German-born British tennis player Jan Choinski makes his Wimbledon debut on Monday, hoping skills picked up as a ballet dancer will help him pirouette into the second round.
German-born British tennis player Jan Choinski makes his Wimbledon debut on Monday, hoping skills picked up as a ballet dancer will help him pirouette into the second round. “It will be a totally new experience for me. I cannot be more thankful,” said the 27-year-old journeyman who has taken an unusual route to tennis’s most prestigious event. Both his parents were professional ballet dancers. His mother Dominique was born in Singapore, the daughter of a naval officer, before she moved to live in Southampton on the English south coast.
She became a dancer with the Royal Ballet in London before joining a company in Germany where she met Choinski’s Polish father Andrzej, also a professional dancer.
Choinksi grew up in Germany, in the picturesque city of Koblenz on the Rhine.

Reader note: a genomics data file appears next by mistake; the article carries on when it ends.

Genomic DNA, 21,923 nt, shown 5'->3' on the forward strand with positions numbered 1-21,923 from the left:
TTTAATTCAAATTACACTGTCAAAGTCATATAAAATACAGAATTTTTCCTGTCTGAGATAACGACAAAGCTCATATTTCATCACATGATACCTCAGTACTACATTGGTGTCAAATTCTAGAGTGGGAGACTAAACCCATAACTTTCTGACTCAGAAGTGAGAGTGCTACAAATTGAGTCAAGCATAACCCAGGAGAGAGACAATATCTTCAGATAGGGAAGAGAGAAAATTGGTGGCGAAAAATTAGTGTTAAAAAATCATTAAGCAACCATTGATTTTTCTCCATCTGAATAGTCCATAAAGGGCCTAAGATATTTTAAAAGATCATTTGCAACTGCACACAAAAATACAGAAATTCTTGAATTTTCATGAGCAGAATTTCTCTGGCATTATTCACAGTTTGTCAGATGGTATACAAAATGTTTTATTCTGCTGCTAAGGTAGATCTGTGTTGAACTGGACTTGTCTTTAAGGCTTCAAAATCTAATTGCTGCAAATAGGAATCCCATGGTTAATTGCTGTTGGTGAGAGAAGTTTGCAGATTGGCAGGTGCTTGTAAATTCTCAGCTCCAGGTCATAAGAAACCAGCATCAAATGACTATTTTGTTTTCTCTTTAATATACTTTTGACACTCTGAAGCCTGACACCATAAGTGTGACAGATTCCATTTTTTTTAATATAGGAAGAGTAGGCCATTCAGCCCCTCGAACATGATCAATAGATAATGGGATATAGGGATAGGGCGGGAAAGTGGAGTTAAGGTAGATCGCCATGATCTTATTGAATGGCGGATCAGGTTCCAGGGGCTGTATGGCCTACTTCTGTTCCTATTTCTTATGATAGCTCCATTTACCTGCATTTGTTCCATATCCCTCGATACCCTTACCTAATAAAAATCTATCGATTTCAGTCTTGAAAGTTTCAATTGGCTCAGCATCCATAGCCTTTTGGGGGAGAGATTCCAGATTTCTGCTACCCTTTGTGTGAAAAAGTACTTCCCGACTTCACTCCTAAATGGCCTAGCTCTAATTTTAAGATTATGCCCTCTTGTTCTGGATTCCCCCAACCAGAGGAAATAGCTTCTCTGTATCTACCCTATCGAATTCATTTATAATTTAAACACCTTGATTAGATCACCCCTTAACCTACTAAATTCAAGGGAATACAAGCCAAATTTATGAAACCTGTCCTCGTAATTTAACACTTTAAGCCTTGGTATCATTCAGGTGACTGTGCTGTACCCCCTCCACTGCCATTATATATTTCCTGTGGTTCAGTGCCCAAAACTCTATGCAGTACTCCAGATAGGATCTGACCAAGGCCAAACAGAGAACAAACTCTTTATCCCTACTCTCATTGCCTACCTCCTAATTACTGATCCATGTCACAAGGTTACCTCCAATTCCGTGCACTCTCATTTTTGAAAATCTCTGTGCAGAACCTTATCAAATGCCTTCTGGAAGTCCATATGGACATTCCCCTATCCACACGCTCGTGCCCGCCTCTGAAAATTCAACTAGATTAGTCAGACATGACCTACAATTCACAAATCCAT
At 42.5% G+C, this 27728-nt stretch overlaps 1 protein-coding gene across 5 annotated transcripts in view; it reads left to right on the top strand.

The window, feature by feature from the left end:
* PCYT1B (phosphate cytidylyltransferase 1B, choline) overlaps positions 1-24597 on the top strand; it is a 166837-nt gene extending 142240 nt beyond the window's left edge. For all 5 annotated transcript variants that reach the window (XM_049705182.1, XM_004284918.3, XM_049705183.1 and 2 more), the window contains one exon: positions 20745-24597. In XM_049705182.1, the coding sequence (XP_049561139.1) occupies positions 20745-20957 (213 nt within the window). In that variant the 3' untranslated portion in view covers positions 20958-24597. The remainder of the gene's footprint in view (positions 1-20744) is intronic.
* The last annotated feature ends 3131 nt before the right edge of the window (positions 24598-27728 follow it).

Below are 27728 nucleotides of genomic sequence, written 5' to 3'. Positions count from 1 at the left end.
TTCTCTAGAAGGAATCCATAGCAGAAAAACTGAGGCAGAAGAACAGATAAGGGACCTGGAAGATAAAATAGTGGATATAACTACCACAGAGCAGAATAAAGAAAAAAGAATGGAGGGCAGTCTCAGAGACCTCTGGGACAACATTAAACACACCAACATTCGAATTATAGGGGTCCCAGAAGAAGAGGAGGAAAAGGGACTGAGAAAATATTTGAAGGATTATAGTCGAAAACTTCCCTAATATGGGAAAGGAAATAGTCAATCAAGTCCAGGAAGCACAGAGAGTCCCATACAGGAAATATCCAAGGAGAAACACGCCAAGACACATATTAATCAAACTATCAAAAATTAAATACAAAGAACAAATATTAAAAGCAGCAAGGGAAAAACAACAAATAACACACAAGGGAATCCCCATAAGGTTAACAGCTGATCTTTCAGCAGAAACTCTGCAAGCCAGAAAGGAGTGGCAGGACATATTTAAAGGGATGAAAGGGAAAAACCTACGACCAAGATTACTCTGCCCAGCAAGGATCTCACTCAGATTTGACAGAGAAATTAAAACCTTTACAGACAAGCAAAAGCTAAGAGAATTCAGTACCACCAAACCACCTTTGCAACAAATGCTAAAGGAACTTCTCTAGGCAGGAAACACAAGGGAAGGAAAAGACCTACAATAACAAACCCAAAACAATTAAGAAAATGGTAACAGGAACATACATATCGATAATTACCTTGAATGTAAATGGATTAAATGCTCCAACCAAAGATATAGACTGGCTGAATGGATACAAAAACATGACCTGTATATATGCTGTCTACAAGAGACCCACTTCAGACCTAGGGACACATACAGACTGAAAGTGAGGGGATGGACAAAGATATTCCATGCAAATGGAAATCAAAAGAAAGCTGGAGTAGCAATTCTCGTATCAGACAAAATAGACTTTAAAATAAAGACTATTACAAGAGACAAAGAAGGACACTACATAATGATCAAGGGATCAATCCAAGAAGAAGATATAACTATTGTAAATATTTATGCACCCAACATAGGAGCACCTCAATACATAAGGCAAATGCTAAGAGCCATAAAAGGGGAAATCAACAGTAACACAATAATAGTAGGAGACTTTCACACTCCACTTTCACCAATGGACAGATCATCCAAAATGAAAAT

“I danced at my parents’ ballet school until I was 12,” said Choinski who still lives in Germany.
“But it was never in my mind to become a professional ballet dancer. It was a way of building myself up for tennis.”
Choinski represented Germany in his junior years, even making the semi-finals of the US Open boys tournament in 2014.
As a junior, he was a top 20 player.
Despite never having lived in the United Kingdom, he has always held British citizenship thanks to his mother.
In 2018, he switched allegiance.
Despite then needing surgery on his hip and shoulder, which stalled his progress with his adopted country, Choinski has reached a career high 167 in the world.
That was enough to earn him a wildcard for this year’s Wimbledon.
However, he faces a stern test on Monday when he tackles experienced Dusan Lajovic.
The 52nd-ranked Serb stunned Novak Djokovic on his way to winning the Banja Luka title in April.
Cheering on Choinski will be his mother, father, who also now works as his coach, as well as his girlfriend.
“Having a British mum and playing the tournament that she lives the most for and having her here, I’m really thankful for that,” he added.
“There’s not a lot of my family left in the UK since my grandfather passed away two years ago.
“But maybe I’ll get more support in the second week when I reach the quarter-finals!”